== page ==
It's writing on the wall for ageing PC giants

It's writing on the wall for ageing PC giants

Twilight times

Silicon Valley’s old guard is waking up to the fact that the era of consumer PC may be in its twilight, accelerating the need to invest and adapt to rapidly changing tastes.
This week’s earnings from the giants of technology had one thing in common: they underscored yet again how consumers are increasingly shunning desktop PCs and going mobile.

Intel, which had argued that pessimistic expectations about the market were out of whack, reduced its 2011 PC forecast. Microsoft Windows sales, that reliable indicator of PC market strength, fell short of expectations for the third straight quarter.
iPad dominance

And Apple Inc, which single-handedly showed with its iPad that many consumers are more than happy with an unladen, light and mobile computer, obliterated all estimates by selling a whopping 9 million tablets.

“The desktop, at least for consumers, probably doesn’t have a great future, and the iPad and similar tablets can deliver a lot of the functionality of a laptop,” said Tim Ghriskey, Chief Investment Officer of Solaris Asset Management.

Worldwide shipments of smartphones are already overtaking PCs, and by 2015, more than 300 million tablets will ship -- not far behind 479 million PCs expected to be made, according to IHS iSuppli.

To be sure, there’s time left for PCs. Adoption and sale continue to grow rapidly in emerging markets and among corporate users. But even there, increasingly powerful smartphones are entrenched and tablets are creeping in.

Research in Motion’s Playbook — despite poor reviews as the minnow of the tablet market — became the first to win US government certification.

Judging by share performances, Wall Street is taking notice as well. Shares of Apple reached a record this week and are up 21 per cent in 2011. Intel has gained 10 per cent, a bit better than the broader market, but Microsoft is down about 3 per cent.

In January, the board of Advanced Micro Devices, frustrated about the company’s lack of progress in mobile computing, forced out then Chief Executive Dirk Meyer. It is still searching for a candidate to spearhead a major push into mobile.

“It’s important for us to keep our eyes and ears wide open. This compute space is evolving and our technology is evolving so that we can take it beyond the traditional segments we serve today,” AMD Chief Financial Officer Thomas Seifert, standing in as CEO, told Reuters.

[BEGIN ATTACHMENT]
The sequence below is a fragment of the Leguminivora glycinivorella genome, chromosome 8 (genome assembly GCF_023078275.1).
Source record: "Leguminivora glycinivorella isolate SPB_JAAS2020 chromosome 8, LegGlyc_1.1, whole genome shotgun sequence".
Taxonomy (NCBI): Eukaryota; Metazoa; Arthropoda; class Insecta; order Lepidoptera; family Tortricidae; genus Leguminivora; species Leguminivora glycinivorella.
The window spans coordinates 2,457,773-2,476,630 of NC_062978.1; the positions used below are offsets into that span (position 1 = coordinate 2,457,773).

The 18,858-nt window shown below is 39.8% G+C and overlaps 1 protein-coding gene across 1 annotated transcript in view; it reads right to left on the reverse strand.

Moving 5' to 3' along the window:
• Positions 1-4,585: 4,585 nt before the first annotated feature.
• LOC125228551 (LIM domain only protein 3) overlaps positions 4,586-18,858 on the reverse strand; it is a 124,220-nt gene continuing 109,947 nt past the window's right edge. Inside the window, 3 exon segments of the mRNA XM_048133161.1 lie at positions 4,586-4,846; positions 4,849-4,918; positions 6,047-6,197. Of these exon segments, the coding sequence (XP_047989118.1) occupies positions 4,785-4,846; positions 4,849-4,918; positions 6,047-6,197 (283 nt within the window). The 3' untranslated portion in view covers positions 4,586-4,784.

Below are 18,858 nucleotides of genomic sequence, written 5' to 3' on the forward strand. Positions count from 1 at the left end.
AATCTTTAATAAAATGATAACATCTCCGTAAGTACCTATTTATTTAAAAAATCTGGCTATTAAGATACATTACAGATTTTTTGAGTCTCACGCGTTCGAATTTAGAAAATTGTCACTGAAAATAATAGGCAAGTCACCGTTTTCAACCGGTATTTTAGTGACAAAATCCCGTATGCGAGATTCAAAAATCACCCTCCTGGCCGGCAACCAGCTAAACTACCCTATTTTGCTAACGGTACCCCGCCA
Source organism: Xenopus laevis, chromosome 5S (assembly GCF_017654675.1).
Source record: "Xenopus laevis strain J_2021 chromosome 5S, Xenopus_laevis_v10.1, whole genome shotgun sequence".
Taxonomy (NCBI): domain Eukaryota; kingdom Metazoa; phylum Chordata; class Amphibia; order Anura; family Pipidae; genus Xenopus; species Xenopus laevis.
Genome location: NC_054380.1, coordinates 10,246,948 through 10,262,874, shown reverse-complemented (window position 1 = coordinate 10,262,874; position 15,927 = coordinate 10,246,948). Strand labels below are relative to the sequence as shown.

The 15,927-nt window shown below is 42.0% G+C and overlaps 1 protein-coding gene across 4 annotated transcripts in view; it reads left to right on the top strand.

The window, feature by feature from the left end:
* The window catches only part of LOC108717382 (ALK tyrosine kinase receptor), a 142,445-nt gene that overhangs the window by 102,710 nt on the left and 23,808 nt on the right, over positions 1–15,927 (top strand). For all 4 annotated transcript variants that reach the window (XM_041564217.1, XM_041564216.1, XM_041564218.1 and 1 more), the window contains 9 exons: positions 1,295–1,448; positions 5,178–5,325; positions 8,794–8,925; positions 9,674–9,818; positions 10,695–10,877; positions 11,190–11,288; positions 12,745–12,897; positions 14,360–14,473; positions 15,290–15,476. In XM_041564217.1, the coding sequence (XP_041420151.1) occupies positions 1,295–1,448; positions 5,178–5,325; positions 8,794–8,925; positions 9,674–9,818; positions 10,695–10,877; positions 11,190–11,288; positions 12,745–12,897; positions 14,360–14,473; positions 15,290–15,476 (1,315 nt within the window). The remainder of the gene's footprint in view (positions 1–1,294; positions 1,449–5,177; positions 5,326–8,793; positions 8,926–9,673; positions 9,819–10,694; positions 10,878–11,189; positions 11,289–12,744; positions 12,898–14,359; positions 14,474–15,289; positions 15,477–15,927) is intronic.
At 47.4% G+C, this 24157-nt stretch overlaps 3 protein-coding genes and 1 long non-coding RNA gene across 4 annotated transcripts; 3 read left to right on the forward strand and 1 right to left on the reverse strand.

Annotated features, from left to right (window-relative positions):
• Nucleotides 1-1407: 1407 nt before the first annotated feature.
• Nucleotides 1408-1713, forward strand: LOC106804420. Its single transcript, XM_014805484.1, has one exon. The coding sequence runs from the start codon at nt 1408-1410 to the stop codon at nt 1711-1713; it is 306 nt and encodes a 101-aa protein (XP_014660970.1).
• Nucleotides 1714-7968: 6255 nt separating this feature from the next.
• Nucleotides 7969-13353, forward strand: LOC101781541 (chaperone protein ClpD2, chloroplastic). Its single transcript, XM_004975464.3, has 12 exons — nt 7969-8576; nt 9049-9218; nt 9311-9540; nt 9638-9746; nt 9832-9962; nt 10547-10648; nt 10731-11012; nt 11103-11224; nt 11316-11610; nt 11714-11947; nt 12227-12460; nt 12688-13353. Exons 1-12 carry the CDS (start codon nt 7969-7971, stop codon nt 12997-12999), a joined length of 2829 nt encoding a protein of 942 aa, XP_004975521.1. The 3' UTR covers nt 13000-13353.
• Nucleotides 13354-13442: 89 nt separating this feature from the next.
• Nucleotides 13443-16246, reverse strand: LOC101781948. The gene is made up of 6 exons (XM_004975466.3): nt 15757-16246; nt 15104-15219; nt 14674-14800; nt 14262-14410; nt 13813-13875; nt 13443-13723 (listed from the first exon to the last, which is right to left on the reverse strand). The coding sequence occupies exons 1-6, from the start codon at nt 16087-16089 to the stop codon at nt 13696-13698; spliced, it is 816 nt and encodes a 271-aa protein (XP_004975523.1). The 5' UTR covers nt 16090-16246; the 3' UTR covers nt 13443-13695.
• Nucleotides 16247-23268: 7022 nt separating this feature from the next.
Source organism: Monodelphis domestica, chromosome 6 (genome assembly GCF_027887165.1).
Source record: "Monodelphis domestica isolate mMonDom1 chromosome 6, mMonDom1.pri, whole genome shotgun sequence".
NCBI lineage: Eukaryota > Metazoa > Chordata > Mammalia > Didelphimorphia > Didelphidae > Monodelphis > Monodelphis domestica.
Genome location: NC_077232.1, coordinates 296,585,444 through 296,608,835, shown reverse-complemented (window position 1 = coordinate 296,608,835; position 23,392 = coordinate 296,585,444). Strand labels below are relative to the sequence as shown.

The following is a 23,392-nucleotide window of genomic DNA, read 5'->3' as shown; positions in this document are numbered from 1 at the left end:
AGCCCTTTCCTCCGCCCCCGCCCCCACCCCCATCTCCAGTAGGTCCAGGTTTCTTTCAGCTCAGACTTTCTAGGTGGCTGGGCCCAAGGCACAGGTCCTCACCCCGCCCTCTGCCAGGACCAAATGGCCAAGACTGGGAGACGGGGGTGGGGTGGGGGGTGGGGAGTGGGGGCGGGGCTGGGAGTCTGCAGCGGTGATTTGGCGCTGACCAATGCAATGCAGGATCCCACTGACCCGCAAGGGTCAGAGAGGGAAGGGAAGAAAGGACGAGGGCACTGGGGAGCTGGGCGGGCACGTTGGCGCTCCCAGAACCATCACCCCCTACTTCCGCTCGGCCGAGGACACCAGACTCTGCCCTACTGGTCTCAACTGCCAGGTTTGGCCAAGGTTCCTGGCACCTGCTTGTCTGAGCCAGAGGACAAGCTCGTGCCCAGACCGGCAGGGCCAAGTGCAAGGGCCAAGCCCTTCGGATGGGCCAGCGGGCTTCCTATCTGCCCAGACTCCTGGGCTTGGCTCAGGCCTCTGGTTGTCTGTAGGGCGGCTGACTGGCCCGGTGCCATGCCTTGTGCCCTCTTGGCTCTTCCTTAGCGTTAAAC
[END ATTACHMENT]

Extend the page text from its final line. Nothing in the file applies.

Hyper competition

Amid economic uncertainty and boding poorly for the rest of the year, PC sales edged up just 2.3 per cent in the second quarter, according to tech research firm Gartner, well below earlier projections.

Top executives argued that personal computers still shine. But they also say they’re hurrying to adapt to changing consumer preferences, with Microsoft stepping up its mobile strategy by creating future versions of Windows just for tablets.

ARM Holdings’ energy-efficient technology now all but dominates mobile computing, but Intel and AMD are increasing their focus on processors suited for smaller devices. They’re pushing manufacturers to use their chips to build laptops that are in many ways touchscreen tablets.

Processors market

The market for processors used in smartphones and tablets is about $6.7 billion this year, MKM Partners analyst Daniel Berenbaum estimates. That’s just 12 per cent of Intel’s expected 2011 revenue, but that proportion is growing.

Intel is speeding up plans to use its most cutting-edge technology to manufacture chips aimed a mobile devices, and Chief Executive Paul Otellini said this week the company would be “hyper-competitive” in getting its silicon into tablets running Microsoft’s upcoming version of Windows.

“In the next generation it’s going be hard to tell the difference between a tablet and a netbook,” said Stifel Nicolaus Analyst Kevin Cassidy. “To me a tablet is just a netbook that has a solid-state drive and a touchscreen.”

For now, PC-reliant companies can take comfort in under-saturated markets like oft-mentioned China — the world’s second-largest PC market and one where millions remain unfamiliar with computing in general.

In the second quarter, PC shipments in the United States fell 5.6 per cent, year over year, while China’s PC market grew 10.9 per cent, according to Gartner.
Despite reducing its 2011 PC sales outlook, Intel’s revenue forecast for the September quarter came in higher than expected.

Consumers in the US and Europe are increasingly choose to buy gadgets like tablets over a new laptop, while millions of families in developing countries are increasing their incomes and are reaching the point of being able to buy a computer.

And despite falling Windows sales, Microsoft’s Office sold well in the second quarter, underscoring the importance of PCs to corporations, something unlikely to change radically soon.


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